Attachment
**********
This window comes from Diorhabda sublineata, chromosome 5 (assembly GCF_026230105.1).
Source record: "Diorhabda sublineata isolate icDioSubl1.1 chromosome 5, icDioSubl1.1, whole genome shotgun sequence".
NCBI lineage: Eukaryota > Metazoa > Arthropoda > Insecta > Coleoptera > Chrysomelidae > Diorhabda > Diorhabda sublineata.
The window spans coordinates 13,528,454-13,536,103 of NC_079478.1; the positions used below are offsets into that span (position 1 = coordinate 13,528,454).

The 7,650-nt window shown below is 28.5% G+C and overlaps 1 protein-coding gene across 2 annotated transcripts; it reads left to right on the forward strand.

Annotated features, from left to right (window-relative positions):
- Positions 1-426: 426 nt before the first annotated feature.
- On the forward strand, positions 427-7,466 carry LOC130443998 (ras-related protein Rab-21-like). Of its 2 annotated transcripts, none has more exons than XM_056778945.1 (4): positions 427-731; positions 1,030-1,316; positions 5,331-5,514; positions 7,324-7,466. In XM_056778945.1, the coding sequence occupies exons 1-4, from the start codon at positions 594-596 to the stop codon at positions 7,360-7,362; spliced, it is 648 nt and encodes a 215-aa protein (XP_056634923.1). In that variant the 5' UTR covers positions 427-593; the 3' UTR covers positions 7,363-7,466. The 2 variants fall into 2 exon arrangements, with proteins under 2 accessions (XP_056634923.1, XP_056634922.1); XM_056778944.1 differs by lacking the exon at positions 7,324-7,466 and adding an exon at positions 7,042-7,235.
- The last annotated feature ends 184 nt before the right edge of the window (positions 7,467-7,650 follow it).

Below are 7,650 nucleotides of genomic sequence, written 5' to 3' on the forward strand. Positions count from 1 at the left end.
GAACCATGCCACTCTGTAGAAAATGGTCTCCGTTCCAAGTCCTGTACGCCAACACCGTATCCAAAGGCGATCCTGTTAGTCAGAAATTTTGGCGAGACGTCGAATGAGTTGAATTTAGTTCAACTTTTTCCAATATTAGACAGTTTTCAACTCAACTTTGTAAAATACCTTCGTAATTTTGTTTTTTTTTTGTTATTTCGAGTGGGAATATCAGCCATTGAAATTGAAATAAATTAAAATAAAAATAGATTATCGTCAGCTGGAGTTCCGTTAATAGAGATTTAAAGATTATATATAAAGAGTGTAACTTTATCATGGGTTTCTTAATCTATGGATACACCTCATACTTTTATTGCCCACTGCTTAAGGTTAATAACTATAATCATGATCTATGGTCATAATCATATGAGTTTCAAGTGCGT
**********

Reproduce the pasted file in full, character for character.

This window comes from Diorhabda sublineata, chromosome 5 (assembly GCF_026230105.1).
Source record: "Diorhabda sublineata isolate icDioSubl1.1 chromosome 5, icDioSubl1.1, whole genome shotgun sequence".
NCBI lineage: Eukaryota > Metazoa > Arthropoda > Insecta > Coleoptera > Chrysomelidae > Diorhabda > Diorhabda sublineata.
The window spans coordinates 13,528,454-13,536,103 of NC_079478.1; the positions used below are offsets into that span (position 1 = coordinate 13,528,454).

The 7,650-nt window shown below is 28.5% G+C and overlaps 1 protein-coding gene across 2 annotated transcripts; it reads left to right on the forward strand.

Annotated features, from left to right (window-relative positions):
- Positions 1-426: 426 nt before the first annotated feature.
- On the forward strand, positions 427-7,466 carry LOC130443998 (ras-related protein Rab-21-like). Of its 2 annotated transcripts, none has more exons than XM_056778945.1 (4): positions 427-731; positions 1,030-1,316; positions 5,331-5,514; positions 7,324-7,466. In XM_056778945.1, the coding sequence occupies exons 1-4, from the start codon at positions 594-596 to the stop codon at positions 7,360-7,362; spliced, it is 648 nt and encodes a 215-aa protein (XP_056634923.1). In that variant the 5' UTR covers positions 427-593; the 3' UTR covers positions 7,363-7,466. The 2 variants fall into 2 exon arrangements, with proteins under 2 accessions (XP_056634923.1, XP_056634922.1); XM_056778944.1 differs by lacking the exon at positions 7,324-7,466 and adding an exon at positions 7,042-7,235.
- The last annotated feature ends 184 nt before the right edge of the window (positions 7,467-7,650 follow it).

Below are 7,650 nucleotides of genomic sequence, written 5' to 3' on the forward strand. Positions count from 1 at the left end.
GAACCATGCCACTCTGTAGAAAATGGTCTCCGTTCCAAGTCCTGTACGCCAACACCGTATCCAAAGGCGATCCTGTTAGTCAGAAATTTTGGCGAGACGTCGAATGAGTTGAATTTAGTTCAACTTTTTCCAATATTAGACAGTTTTCAACTCAACTTTGTAAAATACCTTCGTAATTTTGTTTTTTTTTTGTTATTTCGAGTGGGAATATCAGCCATTGAAATTGAAATAAATTAAAATAAAAATAGATTATCGTCAGCTGGAGTTCCGTTAATAGAGATTTAAAGATTATATATAAAGAGTGTAACTTTATCATGGGTTTCTTAATCTATGGATACACCTCATACTTTTATTGCCCACTGCTTAAGGTTAATAACTATAATCATGATCTATGGTCATAATCATATGAGTTTCAAGTGCGT